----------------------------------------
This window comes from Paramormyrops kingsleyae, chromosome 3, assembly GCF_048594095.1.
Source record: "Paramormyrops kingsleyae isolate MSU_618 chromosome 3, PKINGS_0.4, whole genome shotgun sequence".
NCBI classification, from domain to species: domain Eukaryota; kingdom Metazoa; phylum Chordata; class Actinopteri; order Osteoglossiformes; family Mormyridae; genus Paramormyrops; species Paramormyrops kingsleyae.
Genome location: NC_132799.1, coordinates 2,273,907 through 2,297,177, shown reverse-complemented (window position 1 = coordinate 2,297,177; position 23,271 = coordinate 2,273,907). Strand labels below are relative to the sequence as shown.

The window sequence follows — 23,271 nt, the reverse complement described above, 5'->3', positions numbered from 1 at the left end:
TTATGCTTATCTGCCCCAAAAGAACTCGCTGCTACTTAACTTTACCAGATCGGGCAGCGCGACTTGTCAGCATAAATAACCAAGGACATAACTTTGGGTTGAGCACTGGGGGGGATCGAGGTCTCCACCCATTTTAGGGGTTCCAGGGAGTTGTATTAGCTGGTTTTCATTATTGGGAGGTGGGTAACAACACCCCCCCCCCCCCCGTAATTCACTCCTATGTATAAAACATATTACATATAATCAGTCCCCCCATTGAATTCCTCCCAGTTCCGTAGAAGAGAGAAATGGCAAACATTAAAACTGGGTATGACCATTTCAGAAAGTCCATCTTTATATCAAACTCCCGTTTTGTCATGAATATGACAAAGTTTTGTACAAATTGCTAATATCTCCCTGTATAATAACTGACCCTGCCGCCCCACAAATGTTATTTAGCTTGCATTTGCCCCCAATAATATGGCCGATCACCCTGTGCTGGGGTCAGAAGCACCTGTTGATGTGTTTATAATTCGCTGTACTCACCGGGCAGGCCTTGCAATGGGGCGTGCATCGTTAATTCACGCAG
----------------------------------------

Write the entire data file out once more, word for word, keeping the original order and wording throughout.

This window comes from Paramormyrops kingsleyae, chromosome 3, assembly GCF_048594095.1.
Source record: "Paramormyrops kingsleyae isolate MSU_618 chromosome 3, PKINGS_0.4, whole genome shotgun sequence".
NCBI classification, from domain to species: domain Eukaryota; kingdom Metazoa; phylum Chordata; class Actinopteri; order Osteoglossiformes; family Mormyridae; genus Paramormyrops; species Paramormyrops kingsleyae.
Genome location: NC_132799.1, coordinates 2,273,907 through 2,297,177, shown reverse-complemented (window position 1 = coordinate 2,297,177; position 23,271 = coordinate 2,273,907). Strand labels below are relative to the sequence as shown.

The window sequence follows — 23,271 nt, the reverse complement described above, 5'->3', positions numbered from 1 at the left end:
TTATGCTTATCTGCCCCAAAAGAACTCGCTGCTACTTAACTTTACCAGATCGGGCAGCGCGACTTGTCAGCATAAATAACCAAGGACATAACTTTGGGTTGAGCACTGGGGGGGATCGAGGTCTCCACCCATTTTAGGGGTTCCAGGGAGTTGTATTAGCTGGTTTTCATTATTGGGAGGTGGGTAACAACACCCCCCCCCCCCCCGTAATTCACTCCTATGTATAAAACATATTACATATAATCAGTCCCCCCATTGAATTCCTCCCAGTTCCGTAGAAGAGAGAAATGGCAAACATTAAAACTGGGTATGACCATTTCAGAAAGTCCATCTTTATATCAAACTCCCGTTTTGTCATGAATATGACAAAGTTTTGTACAAATTGCTAATATCTCCCTGTATAATAACTGACCCTGCCGCCCCACAAATGTTATTTAGCTTGCATTTGCCCCCAATAATATGGCCGATCACCCTGTGCTGGGGTCAGAAGCACCTGTTGATGTGTTTATAATTCGCTGTACTCACCGGGCAGGCCTTGCAATGGGGCGTGCATCGTTAATTCACGCAG